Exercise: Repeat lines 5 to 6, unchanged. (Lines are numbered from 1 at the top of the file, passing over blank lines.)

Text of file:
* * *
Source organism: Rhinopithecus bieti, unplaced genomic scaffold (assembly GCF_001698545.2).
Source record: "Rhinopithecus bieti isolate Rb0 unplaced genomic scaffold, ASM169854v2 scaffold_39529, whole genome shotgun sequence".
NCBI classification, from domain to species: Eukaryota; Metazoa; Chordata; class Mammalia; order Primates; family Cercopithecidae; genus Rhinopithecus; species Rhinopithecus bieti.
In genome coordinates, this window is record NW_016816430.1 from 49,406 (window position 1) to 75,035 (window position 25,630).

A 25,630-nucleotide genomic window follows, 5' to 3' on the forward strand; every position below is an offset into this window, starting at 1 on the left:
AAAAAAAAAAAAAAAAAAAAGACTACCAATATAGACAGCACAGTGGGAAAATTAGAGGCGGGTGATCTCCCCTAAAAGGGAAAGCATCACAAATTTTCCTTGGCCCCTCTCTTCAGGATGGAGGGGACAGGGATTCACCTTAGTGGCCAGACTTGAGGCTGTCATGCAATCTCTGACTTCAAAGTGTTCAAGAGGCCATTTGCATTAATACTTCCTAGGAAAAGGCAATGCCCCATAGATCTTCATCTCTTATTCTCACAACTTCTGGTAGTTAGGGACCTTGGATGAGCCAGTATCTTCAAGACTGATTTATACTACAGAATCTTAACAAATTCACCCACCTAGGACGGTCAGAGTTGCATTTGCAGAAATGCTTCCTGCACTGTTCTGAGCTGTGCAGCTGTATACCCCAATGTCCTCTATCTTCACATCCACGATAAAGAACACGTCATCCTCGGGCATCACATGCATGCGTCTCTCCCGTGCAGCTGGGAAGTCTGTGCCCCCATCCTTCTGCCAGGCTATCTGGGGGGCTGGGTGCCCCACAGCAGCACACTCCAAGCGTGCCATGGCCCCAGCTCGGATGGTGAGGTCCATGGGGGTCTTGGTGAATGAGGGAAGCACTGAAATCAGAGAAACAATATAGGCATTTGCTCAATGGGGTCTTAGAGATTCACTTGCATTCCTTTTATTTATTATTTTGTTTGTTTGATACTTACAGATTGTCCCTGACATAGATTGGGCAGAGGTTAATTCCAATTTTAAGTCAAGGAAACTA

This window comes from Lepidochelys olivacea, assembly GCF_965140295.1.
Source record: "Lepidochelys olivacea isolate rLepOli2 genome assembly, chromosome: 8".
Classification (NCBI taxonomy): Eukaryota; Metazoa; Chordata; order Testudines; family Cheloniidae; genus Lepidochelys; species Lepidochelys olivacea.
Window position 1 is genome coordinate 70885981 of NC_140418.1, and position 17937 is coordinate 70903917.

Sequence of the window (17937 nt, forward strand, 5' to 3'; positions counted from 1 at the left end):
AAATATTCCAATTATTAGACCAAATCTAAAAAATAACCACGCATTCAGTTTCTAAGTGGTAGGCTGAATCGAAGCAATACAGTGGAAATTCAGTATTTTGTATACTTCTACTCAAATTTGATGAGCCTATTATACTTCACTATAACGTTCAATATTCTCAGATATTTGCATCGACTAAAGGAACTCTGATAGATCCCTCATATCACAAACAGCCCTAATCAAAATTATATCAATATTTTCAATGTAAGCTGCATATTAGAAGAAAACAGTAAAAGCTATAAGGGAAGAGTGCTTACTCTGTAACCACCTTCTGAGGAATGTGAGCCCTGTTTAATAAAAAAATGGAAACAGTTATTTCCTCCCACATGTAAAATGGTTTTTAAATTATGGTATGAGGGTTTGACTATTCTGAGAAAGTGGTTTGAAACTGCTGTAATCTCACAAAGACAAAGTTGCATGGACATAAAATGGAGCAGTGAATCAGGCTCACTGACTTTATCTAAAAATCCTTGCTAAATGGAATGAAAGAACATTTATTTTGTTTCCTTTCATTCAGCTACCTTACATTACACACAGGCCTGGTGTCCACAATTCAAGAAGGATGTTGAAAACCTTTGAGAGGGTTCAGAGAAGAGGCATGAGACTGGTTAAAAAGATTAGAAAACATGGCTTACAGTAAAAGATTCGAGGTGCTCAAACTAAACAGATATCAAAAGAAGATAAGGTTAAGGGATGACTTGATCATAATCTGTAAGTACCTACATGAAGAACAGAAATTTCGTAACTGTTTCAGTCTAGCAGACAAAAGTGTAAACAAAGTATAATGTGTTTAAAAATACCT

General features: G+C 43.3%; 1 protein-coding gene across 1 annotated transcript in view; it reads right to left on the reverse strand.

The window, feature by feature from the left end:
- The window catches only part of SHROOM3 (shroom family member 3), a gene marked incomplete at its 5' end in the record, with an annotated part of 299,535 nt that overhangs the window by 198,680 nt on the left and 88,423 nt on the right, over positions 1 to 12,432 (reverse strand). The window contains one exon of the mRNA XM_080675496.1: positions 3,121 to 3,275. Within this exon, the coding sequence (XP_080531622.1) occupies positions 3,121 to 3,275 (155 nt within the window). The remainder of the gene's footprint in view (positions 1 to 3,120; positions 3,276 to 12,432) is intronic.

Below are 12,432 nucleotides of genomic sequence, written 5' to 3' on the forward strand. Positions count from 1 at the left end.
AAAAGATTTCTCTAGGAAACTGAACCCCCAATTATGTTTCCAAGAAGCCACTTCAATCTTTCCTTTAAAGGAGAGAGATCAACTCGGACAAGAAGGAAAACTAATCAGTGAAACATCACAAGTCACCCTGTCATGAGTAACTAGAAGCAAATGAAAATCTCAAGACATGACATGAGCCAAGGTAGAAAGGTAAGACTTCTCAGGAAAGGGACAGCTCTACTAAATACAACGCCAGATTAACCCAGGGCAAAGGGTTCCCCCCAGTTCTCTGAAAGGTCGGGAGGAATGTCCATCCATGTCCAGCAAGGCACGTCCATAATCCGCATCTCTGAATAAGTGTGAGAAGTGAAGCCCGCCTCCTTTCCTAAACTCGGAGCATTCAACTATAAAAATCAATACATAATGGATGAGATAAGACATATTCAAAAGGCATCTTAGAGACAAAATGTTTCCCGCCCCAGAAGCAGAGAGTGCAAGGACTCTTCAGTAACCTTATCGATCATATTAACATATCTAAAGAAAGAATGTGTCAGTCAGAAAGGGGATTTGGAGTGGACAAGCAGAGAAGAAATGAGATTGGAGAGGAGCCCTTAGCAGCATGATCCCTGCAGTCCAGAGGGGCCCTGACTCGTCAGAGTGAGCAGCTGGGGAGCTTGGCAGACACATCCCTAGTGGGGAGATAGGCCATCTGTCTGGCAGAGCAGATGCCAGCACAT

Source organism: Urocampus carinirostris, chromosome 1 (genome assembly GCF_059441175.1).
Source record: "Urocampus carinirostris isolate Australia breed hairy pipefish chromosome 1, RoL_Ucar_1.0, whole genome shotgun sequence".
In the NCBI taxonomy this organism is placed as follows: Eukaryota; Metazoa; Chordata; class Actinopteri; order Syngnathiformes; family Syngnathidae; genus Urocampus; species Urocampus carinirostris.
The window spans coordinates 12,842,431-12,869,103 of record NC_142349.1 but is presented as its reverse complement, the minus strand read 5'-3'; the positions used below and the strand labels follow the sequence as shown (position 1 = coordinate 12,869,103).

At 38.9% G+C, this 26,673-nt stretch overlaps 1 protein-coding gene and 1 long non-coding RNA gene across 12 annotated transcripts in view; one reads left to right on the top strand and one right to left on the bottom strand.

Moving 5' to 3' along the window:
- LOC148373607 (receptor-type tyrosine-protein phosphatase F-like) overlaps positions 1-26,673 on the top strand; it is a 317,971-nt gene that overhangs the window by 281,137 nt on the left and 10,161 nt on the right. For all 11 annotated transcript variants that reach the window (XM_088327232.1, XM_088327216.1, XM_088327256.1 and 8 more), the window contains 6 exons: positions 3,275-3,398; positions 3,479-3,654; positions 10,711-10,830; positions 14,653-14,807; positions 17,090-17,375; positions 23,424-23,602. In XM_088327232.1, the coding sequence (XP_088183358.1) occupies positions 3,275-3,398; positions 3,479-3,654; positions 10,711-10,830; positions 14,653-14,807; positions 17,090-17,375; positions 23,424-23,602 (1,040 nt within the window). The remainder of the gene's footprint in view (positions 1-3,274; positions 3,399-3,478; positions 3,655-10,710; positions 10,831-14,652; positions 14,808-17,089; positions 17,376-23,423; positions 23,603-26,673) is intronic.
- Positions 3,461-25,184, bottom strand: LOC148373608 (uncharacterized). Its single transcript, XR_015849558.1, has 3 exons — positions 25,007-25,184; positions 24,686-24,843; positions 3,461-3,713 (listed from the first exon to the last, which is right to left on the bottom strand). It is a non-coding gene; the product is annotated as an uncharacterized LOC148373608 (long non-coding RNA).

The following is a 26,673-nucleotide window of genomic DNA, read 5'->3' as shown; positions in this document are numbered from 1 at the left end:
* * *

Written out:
A 25,630-nucleotide genomic window follows, 5' to 3' on the forward strand; every position below is an offset into this window, starting at 1 on the left:
AAAAAAAAAAAAAAAAAAAAGACTACCAATATAGACAGCACAGTGGGAAAATTAGAGGCGGGTGATCTCCCCTAAAAGGGAAAGCATCACAAATTTTCCTTGGCCCCTCTCTTCAGGATGGAGGGGACAGGGATTCACCTTAGTGGCCAGACTTGAGGCTGTCATGCAATCTCTGACTTCAAAGTGTTCAAGAGGCCATTTGCATTAATACTTCCTAGGAAAAGGCAATGCCCCATAGATCTTCATCTCTTATTCTCACAACTTCTGGTAGTTAGGGACCTTGGATGAGCCAGTATCTTCAAGACTGATTTATACTACAGAATCTTAACAAATTCACCCACCTAGGACGGTCAGAGTTGCATTTGCAGAAATGCTTCCTGCACTGTTCTGAGCTGTGCAGCTGTATACCCCAATGTCCTCTATCTTCACATCCACGATAAAGAACACGTCATCCTCGGGCATCACATGCATGCGTCTCTCCCGTGCAGCTGGGAAGTCTGTGCCCCCATCCTTCTGCCAGGCTATCTGGGGGGCTGGGTGCCCCACAGCAGCACACTCCAAGCGTGCCATGGCCCCAGCTCGGATGGTGAGGTCCATGGGGGTCTTGGTGAATGAGGGAAGCACTGAAATCAGAGAAACAATATAGGCATTTGCTCAATGGGGTCTTAGAGATTCACTTGCATTCCTTTTATTTATTATTTTGTTTGTTTGATACTTACAGATTGTCCCTGACATAGATTGGGCAGAGGTTAATTCCAATTTTAAGTCAAGGAAACTA